Searchable abstracts of presentations at key conferences in endocrinology
Endocrine Abstracts (2021) 78 P58 | DOI: 10.1530/endoabs.78.P58

BSPED2021 Poster Presentations Pituitary and Growth (8 abstracts)

Management of cranial Diabetes Insipidus in a paediatric tertiary centre – clinical outcomes and patient perception of care

Aoife Garrahy 1 , MDSA Dilrukshi 1 , Marcus Vickars 1 , Aparna Pal 1 , Fiona Ryan 2 & Taffy Makaya 2


1Oxford Centre for Diabetes, Endocrinology and Metabolism, Oxford University Hospitals, Oxford, United Kingdom; 2Department of Paediatric Endocrinology, John Radcliffe Hospital, Oxford University Hospitals, Oxford, United Kingdom

There is growing recognition within Endocrinology physician and patient groups of morbidity and mortality in association with prescribing errors and dysnatraemia, in hospitalised patients with cranial diabetes insipidus (CDI). The study had two aims; firstly, to assess outcomes in hospitalised patients (paediatric and adult) with CDI by review of electronic records from 2012-2021, and secondly, to assess the same patient cohort’s perceptions of their care via telephone questionnaire administered to patient or their parents. Eleven patients aged <18 years were included in the study (7 male), median age 13 (6-16) years. Median duration of CDI was 7 (1-12) years. Aetiology of CDI included hypothalamic-pituitary tumours (6), infiltrative disorders (2), and congenital (3). Route of desmopressin was oral in 9/11 patients. There were 21 admissions (33% emergency) to OUH in 7 patients, median length of stay 5 (1-16) days. Daily measurement of serum sodium was performed in 29% of admissions; hyponatraemia and hypernatraemia were noted in 33% and 29% of admissions respectively. Both hyponatraemia and hypernatraemia were noted in 19% of admissions. There were no cases of omission of desmopressin from the hospital drug-chart. Care was supervised by Endocrinology, or Endocrine consultation was sought in 84% of admissions post-2015. Five patients or their parents (45%) completed the questionnaire. Three patients (60%) self-reported one or more hospital admission since the diagnosis of CDI. One patient felt their medical team did not have a good understanding of the management of CDI during hospital admission, reporting confusion between CDI and diabetes mellitus in the hospital environment, leading to unnecessary blood glucose monitoring. No patient reported delay in administration of desmopressin in hospital although some reported frustration at a night-time dose of the drug being administered too early in the evening. Dysnatraemia is common in hospitalised paediatric patients with CDI. The majority of patients perceived that their medical team had a good understanding of CDI; this may be related to a high rate of Endocrine involvement compared with adult counterparts. A coordinated approach, including education of non-specialist hospital staff and early involvement by specialists, is needed to improve patient outcomes.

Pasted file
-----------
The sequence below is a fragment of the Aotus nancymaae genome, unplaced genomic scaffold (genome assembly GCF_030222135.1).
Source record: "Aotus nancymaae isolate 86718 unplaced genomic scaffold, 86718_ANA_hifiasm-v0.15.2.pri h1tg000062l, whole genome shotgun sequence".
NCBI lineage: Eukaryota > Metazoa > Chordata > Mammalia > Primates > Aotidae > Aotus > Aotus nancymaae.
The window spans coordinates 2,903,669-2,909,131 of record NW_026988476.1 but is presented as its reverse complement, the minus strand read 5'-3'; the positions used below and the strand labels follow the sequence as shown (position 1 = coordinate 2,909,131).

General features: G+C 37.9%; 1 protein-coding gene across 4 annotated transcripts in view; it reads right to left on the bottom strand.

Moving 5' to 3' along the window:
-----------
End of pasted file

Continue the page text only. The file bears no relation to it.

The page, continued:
Volume 78

48th Meeting of the British Society for Paediatric Endocrinology and Diabetes

Online, Virtual
24 Nov 2021 - 26 Nov 2021

British Society for Paediatric Endocrinology and Diabetes 

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